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PostPosted: Sat Apr 26, 2014 5:35 am 
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Ill-Fated Peasant

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I did some forum searching but found no mention of this:
Though in the cleric's class description it does say that a cleric may heal effects rather than Hp, it doesn't mention healing ability score damage. Additionally, under the description of ability damage, bed rest is the only stated method of healing. So: can a cleric heal lost ability scores or no?


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PostPosted: Sun Apr 27, 2014 4:01 am 
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I believe the answer is "no." At least, I can't recall seeing it in the rules, either. (But, hey, I'm half blind so maybe I missed it. :? )

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PostPosted: Sun Apr 27, 2014 2:07 pm 
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The second level Cleric spell "Restore Vitality" allows a cleric to do so. :wink:

I suppose a cleric could also probably petition his deity for a special case restoration using the Divine Aid ability, too.


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PostPosted: Sun Apr 27, 2014 3:11 pm 
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Cold-Blooded Diabolist
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Heed page 108, however!

Quote:
Healing spellburn damage: In playtests, many wizards
attempted to partner with clerics to reduce the impact of
spellburn. A common action is to have a cleric handy to
heal ability score damage as the wizard utilized spellburn.
The author encourages the judge and players to remember
the underlying role playing activities associated with these
actions. Spellburn represents a mortal sacrifice to a supernatural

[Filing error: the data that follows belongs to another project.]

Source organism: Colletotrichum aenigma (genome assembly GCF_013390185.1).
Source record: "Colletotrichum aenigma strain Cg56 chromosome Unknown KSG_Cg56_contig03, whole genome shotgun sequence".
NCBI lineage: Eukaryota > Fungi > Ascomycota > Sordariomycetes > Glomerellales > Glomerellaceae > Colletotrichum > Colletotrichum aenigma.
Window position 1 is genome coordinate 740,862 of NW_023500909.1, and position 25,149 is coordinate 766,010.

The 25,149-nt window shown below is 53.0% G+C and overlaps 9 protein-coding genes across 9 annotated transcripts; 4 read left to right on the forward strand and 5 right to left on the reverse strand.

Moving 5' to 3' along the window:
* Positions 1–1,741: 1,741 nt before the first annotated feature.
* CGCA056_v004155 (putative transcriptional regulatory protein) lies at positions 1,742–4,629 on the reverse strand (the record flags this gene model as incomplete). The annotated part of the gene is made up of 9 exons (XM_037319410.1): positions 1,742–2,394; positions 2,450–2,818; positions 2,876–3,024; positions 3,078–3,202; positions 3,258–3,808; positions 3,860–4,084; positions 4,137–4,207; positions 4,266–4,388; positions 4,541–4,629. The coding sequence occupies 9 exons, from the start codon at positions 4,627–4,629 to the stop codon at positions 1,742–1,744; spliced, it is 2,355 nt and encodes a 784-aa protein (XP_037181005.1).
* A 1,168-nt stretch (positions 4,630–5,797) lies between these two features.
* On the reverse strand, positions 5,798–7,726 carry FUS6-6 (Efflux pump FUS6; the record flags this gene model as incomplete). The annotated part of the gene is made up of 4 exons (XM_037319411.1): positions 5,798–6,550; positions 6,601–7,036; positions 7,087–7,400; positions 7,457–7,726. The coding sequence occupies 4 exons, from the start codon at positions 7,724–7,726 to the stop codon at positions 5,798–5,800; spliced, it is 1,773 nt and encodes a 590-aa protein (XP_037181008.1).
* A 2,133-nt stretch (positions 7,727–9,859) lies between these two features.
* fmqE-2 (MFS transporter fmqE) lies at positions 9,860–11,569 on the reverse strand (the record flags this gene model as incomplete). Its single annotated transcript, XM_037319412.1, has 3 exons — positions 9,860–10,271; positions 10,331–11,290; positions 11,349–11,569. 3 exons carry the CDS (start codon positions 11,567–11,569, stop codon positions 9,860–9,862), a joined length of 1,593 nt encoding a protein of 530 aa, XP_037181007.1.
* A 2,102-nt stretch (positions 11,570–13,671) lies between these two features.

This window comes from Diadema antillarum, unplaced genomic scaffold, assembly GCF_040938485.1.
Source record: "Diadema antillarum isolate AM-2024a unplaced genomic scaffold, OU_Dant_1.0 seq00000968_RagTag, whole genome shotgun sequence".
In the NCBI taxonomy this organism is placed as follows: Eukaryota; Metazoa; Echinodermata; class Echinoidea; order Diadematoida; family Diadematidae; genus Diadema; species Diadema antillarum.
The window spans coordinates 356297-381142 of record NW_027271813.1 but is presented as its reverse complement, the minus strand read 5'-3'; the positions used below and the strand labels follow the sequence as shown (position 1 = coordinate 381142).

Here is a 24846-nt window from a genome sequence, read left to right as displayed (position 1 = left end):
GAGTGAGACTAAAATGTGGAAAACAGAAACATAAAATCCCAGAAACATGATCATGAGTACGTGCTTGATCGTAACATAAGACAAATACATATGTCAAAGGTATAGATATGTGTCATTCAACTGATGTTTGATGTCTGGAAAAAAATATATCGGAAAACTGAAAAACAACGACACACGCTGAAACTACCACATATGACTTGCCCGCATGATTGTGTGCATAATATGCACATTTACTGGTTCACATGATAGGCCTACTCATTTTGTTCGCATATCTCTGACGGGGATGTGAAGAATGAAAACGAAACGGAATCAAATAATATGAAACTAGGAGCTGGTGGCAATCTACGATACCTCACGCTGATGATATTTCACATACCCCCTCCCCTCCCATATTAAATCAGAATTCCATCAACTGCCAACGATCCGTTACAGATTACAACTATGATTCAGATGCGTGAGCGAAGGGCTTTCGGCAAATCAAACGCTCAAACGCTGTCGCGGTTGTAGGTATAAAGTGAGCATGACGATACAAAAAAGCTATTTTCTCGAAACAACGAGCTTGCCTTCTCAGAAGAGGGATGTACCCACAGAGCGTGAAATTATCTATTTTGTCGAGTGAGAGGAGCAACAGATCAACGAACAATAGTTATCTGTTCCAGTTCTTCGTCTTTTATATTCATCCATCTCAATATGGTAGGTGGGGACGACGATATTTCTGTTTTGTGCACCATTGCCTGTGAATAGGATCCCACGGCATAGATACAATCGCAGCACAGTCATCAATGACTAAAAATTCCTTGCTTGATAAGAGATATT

entity for strictly selfish purposes. A cleric’s ability
to heal represents drawing on the power of a god to further
that god’s agenda in the mortal realms. These are inherently
contradictory activities
. A god that observes his follower repeatedly
healing a devotee of another entity, whose self inflicted
wounds serve no greater agenda than a personal
pursuit of power, will surely object to that cleric’s action!
Clerics who engage in this sort of behavior will soon find
themselves out of favor with their divine allies.

t


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PostPosted: Sat May 03, 2014 2:25 pm 
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Mighty-Thewed Reaver

Joined: Sat Jun 11, 2011 11:44 pm
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Just my 2cp on pg. 108...

I have always thought that this part:

Quote:
Spellburn represents a mortal sacrifice to a supernatural
entity for strictly selfish purposes. A cleric’s ability
to heal represents drawing on the power of a god to further
that god’s agenda in the mortal realms. These are inherently
contradictory activities.


...is too simplistic in its approach. The reasons behind why a wizard is committing spellburn are as unique as their spell lists; their motivations are entirely up to the player and how they want to play their character. As for the interaction between deities and wizards, I should think that how things play out is entirely dependent upon the deity and its POV on the wizard's actions. Somehow I don't think that the evil or chaotic deities would have any objection to any selfish motivations on the wizard's part. Likewise, I don't think that a good or honorable deity would fail to reward a wizard with extra healing if the spellburn was committed as part of an action/ battle that the deity feels is noble or noteworthy. In the same vein of thought, any character that has drifted to the extreme side of Law, Good, Evil, Chaos could find themselves on the receiving end of the ire of at least some of the neutral deities and their corporeal minions. :)


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PostPosted: Sat May 03, 2014 3:16 pm 
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One way to mitigate this kind of metagaming, and encourage the role playing aspects of spellburning, is to use the alternate spellburn effects table created by my friend Judge Hook.

viewtopic.php?f=72&t=44802&hilit=alternate+spellburn


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PostPosted: Sat May 03, 2014 3:18 pm 
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One thing that came up in a recent game is whether or not a cleric can heal the effect of petrification (basilisk, medusa, cockatrice, etc)? I ruled it required 4 dice of healing...how would others handle that?


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PostPosted: Mon May 05, 2014 6:34 pm 
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Hard-Bitten Adventurer

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DM Cojo wrote:
One thing that came up in a recent game is whether or not a cleric can heal the effect of petrification (basilisk, medusa, cockatrice, etc)? I ruled it required 4 dice of healing...how would others handle that?